The life of an ordinary Rwandan citizen

Kigali, Rwanda

It was Friday night, 20th March. I was on my way home from a restaurant when I got a notification that the country would be starting a two-week lockdown the next day. While reading the official government notice, I never really paused to consider what it would mean for me and how I was going to make it through. My mind turned to what this would mean for ordinary citizens, the majority of whom live hand-to-mouth. How were they going to manage this situation? All around the world, the data is telling us that while the virus is indiscriminate, the disadvantaged, minorities, those facing multiple forms of deprivation, are disproportionately affected. 

Unlike other African countries, Rwanda started preparing early to contain the spread of the novel Coronavirus, even before getting the very first case. A week before confirming the first case from a man coming from Dubai, the government had already put serious measures and precautions to help prevent the spread of Covid-19 as required by WHO. All shops and public places were urged to have hand sanitizers or water tap and soap at the entrance and make sure everyone washed their hands, keeping 1m+ physical distance. This caused some changes in services such as transport, where police were asking to reduce the usual number of passengers in a car, and public bus services were reduced. You could see that there were going to be big changes like never before. 

Handwashing facilities set up outside a supermarket

Our borders closed, including the Kigali International Airport.  All citizens were asked to stay at home until further notice, with the only exception being to shop for necessary food, medicine, hygiene and cleaning products. All public transportation, restaurants, and other recreational areas were closed to allow minimal and necessary movements only. 

For the first few days of the lockdown, people did not full absorb the complexity of Covid-19. Some kept going out and giving hard jobs to police, who were stopping them on the street and forcing them to go back in their houses. A number of fake news stories were circulating in relation to the virus. It was sad. I could empathize; people were under pressure to feed their family. Instead of being killed by hunger, they’d rather be taken by the outbreak. But as the number of cases increased each day, people started accepting the severity of the virus. The Government started distributing food to the most vulnerable families in every neighborhood. Thanks to humanity and national values, everyone is trying to offer a helping hand either financially or giving food to a neighbor, or even the wider community depending on financial capacity.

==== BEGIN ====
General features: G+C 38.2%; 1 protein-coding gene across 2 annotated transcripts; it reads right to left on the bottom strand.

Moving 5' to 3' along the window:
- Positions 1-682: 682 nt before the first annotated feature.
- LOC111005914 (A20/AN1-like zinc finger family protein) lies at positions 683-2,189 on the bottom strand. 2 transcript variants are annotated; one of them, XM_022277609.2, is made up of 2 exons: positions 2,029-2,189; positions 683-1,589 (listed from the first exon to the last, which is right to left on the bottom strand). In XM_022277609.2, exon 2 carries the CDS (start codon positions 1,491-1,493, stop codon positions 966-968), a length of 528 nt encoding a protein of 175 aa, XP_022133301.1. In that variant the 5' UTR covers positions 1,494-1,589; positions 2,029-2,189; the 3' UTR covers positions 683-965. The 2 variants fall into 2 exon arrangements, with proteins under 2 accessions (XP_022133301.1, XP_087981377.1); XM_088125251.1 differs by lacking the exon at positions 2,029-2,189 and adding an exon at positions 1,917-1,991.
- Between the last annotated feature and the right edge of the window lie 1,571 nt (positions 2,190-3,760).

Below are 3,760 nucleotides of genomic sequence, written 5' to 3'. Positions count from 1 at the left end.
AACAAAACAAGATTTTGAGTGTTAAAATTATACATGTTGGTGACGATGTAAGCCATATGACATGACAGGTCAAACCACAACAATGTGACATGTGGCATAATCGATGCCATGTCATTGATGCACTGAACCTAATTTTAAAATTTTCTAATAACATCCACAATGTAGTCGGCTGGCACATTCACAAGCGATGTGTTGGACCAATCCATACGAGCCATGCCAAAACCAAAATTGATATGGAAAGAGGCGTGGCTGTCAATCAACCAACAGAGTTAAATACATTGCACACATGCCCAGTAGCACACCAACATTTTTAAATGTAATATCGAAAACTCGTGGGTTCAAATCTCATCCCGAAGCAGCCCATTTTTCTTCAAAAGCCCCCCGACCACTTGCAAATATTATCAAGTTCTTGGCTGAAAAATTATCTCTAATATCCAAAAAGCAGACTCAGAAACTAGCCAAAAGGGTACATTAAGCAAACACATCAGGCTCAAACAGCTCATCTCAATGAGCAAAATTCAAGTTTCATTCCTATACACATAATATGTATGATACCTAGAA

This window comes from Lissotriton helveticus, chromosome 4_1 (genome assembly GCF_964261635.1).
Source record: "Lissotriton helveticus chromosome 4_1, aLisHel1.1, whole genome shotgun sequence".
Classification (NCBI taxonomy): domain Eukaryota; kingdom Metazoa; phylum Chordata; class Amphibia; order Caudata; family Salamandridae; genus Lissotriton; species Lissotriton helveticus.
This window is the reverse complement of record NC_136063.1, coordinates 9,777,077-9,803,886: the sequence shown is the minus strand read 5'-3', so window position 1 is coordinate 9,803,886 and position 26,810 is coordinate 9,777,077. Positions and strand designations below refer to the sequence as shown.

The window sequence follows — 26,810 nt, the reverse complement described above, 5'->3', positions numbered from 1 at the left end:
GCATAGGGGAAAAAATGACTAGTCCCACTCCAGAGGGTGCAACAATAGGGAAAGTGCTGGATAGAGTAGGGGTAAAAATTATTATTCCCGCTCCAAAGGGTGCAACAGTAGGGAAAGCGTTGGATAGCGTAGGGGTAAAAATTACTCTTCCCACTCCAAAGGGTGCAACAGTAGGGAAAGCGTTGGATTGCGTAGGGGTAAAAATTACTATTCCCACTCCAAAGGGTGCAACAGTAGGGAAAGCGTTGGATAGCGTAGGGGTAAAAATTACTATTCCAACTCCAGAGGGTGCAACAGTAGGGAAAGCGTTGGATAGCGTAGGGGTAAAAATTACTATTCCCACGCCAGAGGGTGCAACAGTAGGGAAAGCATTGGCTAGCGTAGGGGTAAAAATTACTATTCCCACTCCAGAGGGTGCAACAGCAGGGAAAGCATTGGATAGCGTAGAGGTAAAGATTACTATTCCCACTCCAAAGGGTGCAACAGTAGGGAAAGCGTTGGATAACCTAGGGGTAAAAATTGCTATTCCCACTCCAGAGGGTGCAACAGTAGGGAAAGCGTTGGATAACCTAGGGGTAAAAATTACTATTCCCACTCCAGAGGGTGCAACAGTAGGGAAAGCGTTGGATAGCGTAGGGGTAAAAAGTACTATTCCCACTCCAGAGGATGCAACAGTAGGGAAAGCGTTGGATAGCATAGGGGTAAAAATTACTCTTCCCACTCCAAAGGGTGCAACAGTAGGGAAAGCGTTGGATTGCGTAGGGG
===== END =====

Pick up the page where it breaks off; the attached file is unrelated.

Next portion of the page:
One of the best things that the Rwanda government did during this lockdown was to put a limit on the amount of groceries that every family could buy. This helped in sharing products that were available in the market with less privileged families. As someone living alone in this period, I only go out to buy food nearby. I appreciate the way at the supermarket, they’ve drawn small circles that every client needs to stand in to keep physical distance, and wash hands before entering. And the sellers are wearing masks and gloves to avoid any contamination of the Covid-19. Everyone seems to be cautious; no one is maintaining eye contact or wanting to have a conversation publicly. The streets are empty, it’s only traffic police on a routine patrol asking everyone passing where they are going. When they feel your movement is not necessary, they stop you. 

In the spirit of solidarity, I appreciate how fellow Rwandans are helping vulnerable citizens in different ways. Ameza app- is an application that was quickly developed and setup by two local young people to connect and facilitate donation-sharing to needy people. A toll-free line was also put in place to allow those struggling with lockdown to contact for food supplies. 

It feels lonely and scary to stay in the house alone in a period like this. Even neighbors are locked down in their compounds, so it is hard to connect. To curb loneliness, I have made a schedule of connecting to my family using video calls three days a week. I spend my time doing things that help me to relax and take everything slow such as reading, watching movies, doing home workouts for exercise and I’ve tried improving my cooking skills. Trying new things helps to remain calm and kills the boredom in this trying time. 

This lockdown has given me a space to meditate and reflect on my career goals. Looking at the news, it is only feeding people with scary Covid-19 news worldwide. Death tolls; increases in confirmed cases; and the economic crisis. Instead, I am trying to be positive and narrow down the amount of negative information I read. I believe, this too shall pass. It is a good time to understand my vision as a young leader, professional, and human. It is a moment I am trying to evaluate myself and create a new plan for my future. It is a space to be grateful for the gift of life. I am using this period to learn, re-learn the skills required on the job market, and unlearn whatever is stopping me from achieving my dreams. It takes courage and commitment to grow in a stressful and uncertain period like this. But I am trying. I believe that when this lockdown is all over, I will be having something tangible to remember how much it has shaped my next adventure.

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